Embattled Syria govt posts ‘promising’ economic figures despite unrest

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The slide in the value of the Syrian pound has crippled purchasing power of ordinary people. Photo – Anwar Amro/AFP

The Syrian Investment Agency on Wednesday released its sixth annual report on investment in the country, which includes number of projects, their overall costs, and the job opportunities they provide, without giving any details of the losses suffered during the 18-month long uprising.

In a press conference, Director of the Agency Abdelkarim Khalil said the report focuses on the period of the 10th five-year plan which is 2006 to 2011, asked the government to devise a new investment law that is comprehensive and up to the standards of the national regional planning project.

The report covered 182 projects in 2011 with an estimated investment cost of SYP 96,645,000,000 ($1.4bn), with overall 1,196 projects from 2007 to 2011 completed at an estimated cost of SYP 879,474,000,000 ($13.4bn).

The government report said industry sector benefitted from the largest number of projects, with 97 projects making up 53.3% of overall projects, followed by the transport sector with 58 projects making up 31.9% of projects. Twenty five agricultural projects made 13.7%, with two other projects constituted the remaining 11%.

The report also claimed that 16,874 job opportunities were created by projects initiated in 2011, compared to 22,034 in 2010, admitting a significant drop.

The government-sponsored findings said Syria’s industry sector has the largest percentage of the 746 completed projects and projects in progress between 2007 and 2011, with 539 such projects making up 72.2% of them, followed by the transport sector with 108 projects making up 14.5% and agriculture with 82 projects making up 11%, with 17 other projects making up the remaining 2.3%.

According to the report, 30 industrial projects were completed in 2011, adding up to 162 completed projects between 2007 and 2011 with an overall capital of approximately SYP 99,864,000,000 ($1.5bn).

Revenues of industrial cities and zones between 2007 and 2011 soared while annual increase also witnessed a considerable increase, the study claimed.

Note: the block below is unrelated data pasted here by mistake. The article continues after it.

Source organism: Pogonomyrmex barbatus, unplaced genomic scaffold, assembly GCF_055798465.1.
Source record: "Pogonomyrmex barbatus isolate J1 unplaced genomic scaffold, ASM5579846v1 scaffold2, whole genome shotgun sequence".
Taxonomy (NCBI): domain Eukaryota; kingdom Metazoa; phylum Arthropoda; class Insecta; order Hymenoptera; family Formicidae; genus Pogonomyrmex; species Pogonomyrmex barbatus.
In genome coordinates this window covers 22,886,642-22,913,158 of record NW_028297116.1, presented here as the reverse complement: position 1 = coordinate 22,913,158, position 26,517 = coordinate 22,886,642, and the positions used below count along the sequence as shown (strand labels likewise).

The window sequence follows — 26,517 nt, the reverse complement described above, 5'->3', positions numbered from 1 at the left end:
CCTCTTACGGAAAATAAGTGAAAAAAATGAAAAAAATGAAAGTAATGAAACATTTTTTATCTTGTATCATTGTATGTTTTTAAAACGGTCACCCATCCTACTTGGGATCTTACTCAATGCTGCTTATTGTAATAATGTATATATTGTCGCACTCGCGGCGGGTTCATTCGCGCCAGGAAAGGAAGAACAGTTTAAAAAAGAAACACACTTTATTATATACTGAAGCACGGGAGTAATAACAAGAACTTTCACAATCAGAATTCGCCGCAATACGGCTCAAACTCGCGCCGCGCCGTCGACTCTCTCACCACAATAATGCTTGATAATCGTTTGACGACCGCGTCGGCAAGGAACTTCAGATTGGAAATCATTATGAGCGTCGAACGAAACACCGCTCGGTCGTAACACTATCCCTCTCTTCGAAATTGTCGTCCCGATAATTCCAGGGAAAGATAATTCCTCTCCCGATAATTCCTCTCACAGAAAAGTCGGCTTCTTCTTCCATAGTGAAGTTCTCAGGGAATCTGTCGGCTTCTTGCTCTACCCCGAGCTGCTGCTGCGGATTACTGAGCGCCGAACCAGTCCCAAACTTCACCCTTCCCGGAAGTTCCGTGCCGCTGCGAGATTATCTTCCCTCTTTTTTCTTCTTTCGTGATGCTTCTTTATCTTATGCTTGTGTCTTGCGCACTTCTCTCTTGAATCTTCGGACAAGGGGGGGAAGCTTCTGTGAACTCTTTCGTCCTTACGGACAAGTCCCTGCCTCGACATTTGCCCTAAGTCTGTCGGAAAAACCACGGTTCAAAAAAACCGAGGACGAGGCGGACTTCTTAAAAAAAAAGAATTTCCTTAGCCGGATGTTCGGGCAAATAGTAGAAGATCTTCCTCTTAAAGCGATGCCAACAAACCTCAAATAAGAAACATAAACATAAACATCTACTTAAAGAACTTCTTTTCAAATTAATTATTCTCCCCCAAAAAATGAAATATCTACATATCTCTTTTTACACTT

The facilities in the four industrial cities also employed 393,965 workers in the aforementioned period, it added.

During the press conference, the senior Syrian trade official said 25 agricultural projects provided 1,745 job opportunities in 2011 in projects worth 33,871,000,000 ($517m).

Despite the unrest which has gripped most of the country since March 2011, the government claimed it invested SYP 543,000,000 in 25 projects related to petroleum, mineral resources and energy sectors from 2007-2011, 13 of them in the cement sector, followed by 6 energy and 5 petroleum projects.

The senior investment authority figure said investment in the tourism sector, such as hotels and restaurants, amounted to SYP 238,000,000,000 ($3.6bn) by August 2011.

The official statement released said foreign investment projects covered by the investment encouragement law between 2007 and 2011 amounted to 140 with an estimated investment cost of SYP 366,114,000,000 ($5.5bn). There was no mention of the losses suffered during the 18 month long uprising which has claimed the lives of at least 20,000 people and caused widespread damage to the country’s infrastructure.

Many economists expressed their surprise over Syria’s $27 billion 2012 budget which was the biggest in its history. Bankers say the spending surge was motivated by the regime’s desire to create more state jobs and maintain subsidies to help ward off wider discontent.

While private sector has suffered large scale layoffs, workers in the public sector have kept their jobs and receive steady wages despite a salary freeze.

Financing the spending has proven difficult. The central bank has exceeded borrowing limits from public banks, and private banks are reluctant to buy government bonds, one of the bankers said.

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